Posted by Patrick Hart, Partner
On 1 September 2016 Withy King LLP merged with Royds LLP. The trading name for the merged firm is Royds Withy King. All content produced prior to this date will remain in the name of the firms pre-merger.
Pension sharing upon a divorce
A new study has revealed that a significant number of women do not consider that pensions may be of relevance of pensions upon divorce and according to new research from Scottish Widows, women may put themselves at risk of serious financial hardship later in life. It is for this reason that appropriate legal advice really should be sought on such issues.
The research found that women often tend to receive lower salaries than men and so they are paying less into a pension after they have paid into household spending.
The banking group estimated that on average women managed to put £206 a month into their pension, while men saved an average of £298.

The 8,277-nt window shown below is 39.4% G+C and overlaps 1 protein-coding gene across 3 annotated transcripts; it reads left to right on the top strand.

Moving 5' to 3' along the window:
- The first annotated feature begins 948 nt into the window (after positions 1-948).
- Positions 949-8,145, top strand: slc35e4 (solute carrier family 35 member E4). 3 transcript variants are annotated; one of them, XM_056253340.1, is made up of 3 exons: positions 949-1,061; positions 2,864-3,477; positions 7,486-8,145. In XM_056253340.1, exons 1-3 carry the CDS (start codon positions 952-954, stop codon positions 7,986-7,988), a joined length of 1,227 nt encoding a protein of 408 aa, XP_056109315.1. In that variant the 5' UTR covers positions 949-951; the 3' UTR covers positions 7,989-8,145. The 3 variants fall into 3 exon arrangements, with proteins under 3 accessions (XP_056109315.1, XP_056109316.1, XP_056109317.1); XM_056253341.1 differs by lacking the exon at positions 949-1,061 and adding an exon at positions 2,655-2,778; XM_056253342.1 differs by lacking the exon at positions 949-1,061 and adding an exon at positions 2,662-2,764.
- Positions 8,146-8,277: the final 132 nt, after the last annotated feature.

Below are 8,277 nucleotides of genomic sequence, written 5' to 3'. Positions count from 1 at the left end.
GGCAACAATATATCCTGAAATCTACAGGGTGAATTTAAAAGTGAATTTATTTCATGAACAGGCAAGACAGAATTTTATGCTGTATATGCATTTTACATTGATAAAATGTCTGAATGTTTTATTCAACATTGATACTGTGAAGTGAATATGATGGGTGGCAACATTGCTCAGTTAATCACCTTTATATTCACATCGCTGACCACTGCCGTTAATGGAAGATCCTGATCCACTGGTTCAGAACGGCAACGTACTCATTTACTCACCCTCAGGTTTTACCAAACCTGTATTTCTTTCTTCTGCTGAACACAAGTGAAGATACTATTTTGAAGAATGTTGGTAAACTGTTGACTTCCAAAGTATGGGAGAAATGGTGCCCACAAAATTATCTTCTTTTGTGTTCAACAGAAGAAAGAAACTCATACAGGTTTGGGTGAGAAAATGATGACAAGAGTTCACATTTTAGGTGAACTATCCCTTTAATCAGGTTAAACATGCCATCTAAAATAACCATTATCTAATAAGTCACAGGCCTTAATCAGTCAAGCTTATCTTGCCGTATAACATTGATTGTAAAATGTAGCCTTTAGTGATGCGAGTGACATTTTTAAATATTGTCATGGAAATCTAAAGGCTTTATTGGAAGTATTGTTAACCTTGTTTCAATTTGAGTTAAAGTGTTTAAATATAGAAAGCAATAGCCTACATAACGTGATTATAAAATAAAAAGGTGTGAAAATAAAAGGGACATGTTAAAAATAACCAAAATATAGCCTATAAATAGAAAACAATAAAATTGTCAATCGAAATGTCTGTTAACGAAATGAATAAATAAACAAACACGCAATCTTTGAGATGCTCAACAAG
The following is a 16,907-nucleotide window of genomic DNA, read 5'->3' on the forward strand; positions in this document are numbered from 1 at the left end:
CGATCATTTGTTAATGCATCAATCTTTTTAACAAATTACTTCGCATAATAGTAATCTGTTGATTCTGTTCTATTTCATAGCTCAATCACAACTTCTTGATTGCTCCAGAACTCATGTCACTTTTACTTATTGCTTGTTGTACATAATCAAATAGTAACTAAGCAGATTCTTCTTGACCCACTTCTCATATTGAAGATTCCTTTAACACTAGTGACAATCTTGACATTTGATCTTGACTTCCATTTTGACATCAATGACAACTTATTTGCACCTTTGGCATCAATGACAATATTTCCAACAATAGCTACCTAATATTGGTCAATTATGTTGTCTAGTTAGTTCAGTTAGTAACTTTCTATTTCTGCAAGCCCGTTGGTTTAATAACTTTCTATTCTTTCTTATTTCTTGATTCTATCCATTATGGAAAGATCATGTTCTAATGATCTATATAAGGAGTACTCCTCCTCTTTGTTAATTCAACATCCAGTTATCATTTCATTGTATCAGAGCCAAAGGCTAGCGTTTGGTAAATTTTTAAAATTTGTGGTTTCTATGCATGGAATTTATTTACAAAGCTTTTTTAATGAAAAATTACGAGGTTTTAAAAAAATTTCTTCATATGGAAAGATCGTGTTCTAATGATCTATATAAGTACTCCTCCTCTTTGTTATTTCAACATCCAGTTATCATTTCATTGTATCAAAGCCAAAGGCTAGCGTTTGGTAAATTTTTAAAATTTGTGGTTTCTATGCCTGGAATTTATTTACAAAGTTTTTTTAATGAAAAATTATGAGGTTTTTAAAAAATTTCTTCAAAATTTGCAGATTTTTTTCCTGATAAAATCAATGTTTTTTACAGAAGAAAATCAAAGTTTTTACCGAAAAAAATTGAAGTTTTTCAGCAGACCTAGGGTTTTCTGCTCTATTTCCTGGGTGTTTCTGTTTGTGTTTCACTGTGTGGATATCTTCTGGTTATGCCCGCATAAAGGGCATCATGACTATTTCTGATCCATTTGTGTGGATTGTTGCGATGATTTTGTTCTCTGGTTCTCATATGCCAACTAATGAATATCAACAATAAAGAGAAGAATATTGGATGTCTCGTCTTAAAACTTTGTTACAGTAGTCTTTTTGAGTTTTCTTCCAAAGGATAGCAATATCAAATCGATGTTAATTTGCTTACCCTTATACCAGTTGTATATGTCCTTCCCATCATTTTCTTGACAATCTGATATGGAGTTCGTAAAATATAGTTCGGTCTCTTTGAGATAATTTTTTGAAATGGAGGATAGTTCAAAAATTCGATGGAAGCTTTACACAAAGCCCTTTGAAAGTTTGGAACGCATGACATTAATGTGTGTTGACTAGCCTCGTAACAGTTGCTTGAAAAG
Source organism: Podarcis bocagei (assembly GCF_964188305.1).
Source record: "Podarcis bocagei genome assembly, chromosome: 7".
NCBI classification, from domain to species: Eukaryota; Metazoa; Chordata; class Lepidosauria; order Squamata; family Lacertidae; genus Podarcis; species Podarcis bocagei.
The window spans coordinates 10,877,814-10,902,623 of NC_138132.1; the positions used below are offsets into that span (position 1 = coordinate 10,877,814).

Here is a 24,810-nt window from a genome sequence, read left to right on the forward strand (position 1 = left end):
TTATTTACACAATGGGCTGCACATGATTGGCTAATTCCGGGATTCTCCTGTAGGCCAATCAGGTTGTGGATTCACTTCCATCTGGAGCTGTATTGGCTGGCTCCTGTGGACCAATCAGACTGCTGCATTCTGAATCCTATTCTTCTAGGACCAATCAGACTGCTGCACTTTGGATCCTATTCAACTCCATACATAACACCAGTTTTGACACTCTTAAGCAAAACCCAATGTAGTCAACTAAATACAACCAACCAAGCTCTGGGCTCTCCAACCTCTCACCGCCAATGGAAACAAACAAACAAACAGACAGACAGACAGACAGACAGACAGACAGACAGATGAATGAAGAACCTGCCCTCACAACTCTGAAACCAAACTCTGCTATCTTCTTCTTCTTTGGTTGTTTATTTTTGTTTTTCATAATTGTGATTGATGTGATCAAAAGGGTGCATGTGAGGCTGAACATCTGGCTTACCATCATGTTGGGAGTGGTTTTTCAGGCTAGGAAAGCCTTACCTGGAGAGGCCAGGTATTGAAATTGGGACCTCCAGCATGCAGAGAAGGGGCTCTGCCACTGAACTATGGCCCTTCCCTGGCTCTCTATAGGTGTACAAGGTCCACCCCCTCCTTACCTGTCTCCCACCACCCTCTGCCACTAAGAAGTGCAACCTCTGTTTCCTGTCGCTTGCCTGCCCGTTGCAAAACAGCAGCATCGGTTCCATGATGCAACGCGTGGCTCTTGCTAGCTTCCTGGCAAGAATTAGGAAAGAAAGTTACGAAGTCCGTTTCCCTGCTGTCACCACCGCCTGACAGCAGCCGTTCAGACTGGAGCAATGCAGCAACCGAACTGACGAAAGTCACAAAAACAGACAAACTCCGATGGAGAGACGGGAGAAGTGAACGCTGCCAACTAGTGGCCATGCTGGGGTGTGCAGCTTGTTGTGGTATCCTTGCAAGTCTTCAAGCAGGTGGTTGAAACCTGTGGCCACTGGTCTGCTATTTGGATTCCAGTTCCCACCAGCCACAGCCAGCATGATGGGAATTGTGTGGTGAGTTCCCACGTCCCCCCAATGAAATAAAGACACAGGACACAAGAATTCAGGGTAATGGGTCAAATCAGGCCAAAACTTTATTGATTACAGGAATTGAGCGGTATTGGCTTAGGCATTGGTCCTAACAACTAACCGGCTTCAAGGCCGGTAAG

Over a long period of time this means there is a vast difference between men and women’s pension pots, meaning women are more likely to rely on their partner’s pension for a large portion of their income in retirement.
In fact, the research showed that around a fifth of women in their 50s and 60s said they would need to rely on their spouse’s pension during retirement.
With life expectancy continuing to increase, and the age at which people are divorcing also rising, there is a greater chance of women falling into financial difficulty following a split if they do not seek proper legal advice on this.
Matrimonial law takes pensions into account and actuaries are frequently asked to provide valuations for pensions to be taken into account by lawyers when discussing the division of assets upon a divorce.
For those considering divorce it is often advised that they get an updated pension valuation to consider whether a pension sharing order is appropriate in the case.
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